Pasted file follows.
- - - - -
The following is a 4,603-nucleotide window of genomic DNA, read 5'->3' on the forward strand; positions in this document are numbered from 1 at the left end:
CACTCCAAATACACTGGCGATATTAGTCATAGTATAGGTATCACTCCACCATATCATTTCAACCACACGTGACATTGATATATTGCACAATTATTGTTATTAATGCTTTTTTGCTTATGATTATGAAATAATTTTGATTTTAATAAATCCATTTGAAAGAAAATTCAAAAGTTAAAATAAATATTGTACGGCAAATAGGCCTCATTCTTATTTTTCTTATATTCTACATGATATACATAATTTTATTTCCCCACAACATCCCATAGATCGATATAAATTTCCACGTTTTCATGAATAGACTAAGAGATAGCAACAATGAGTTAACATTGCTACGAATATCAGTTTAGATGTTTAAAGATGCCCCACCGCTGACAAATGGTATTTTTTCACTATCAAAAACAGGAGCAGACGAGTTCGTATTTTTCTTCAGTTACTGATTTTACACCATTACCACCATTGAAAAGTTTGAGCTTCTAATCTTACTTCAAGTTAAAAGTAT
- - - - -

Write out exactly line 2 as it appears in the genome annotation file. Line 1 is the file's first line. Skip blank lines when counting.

CACTCCAAATACACTGGCGATATTAGTCATAGTATAGGTATCACTCCACCATATCATTTCAACCACACGTGACATTGATATATTGCACAATTATTGTTATTAATGCTTTTTTGCTTATGATTATGAAATAATTTTGATTTTAATAAATCCATTTGAAAGAAAATTCAAAAGTTAAAATAAATATTGTACGGCAAATAGGCCTCATTCTTATTTTTCTTATATTCTACATGATATACATAATTTTATTTCCCCACAACATCCCATAGATCGATATAAATTTCCACGTTTTCATGAATAGACTAAGAGATAGCAACAATGAGTTAACATTGCTACGAATATCAGTTTAGATGTTTAAAGATGCCCCACCGCTGACAAATGGTATTTTTTCACTATCAAAAACAGGAGCAGACGAGTTCGTATTTTTCTTCAGTTACTGATTTTACACCATTACCACCATTGAAAAGTTTGAGCTTCTAATCTTACTTCAAGTTAAAAGTAT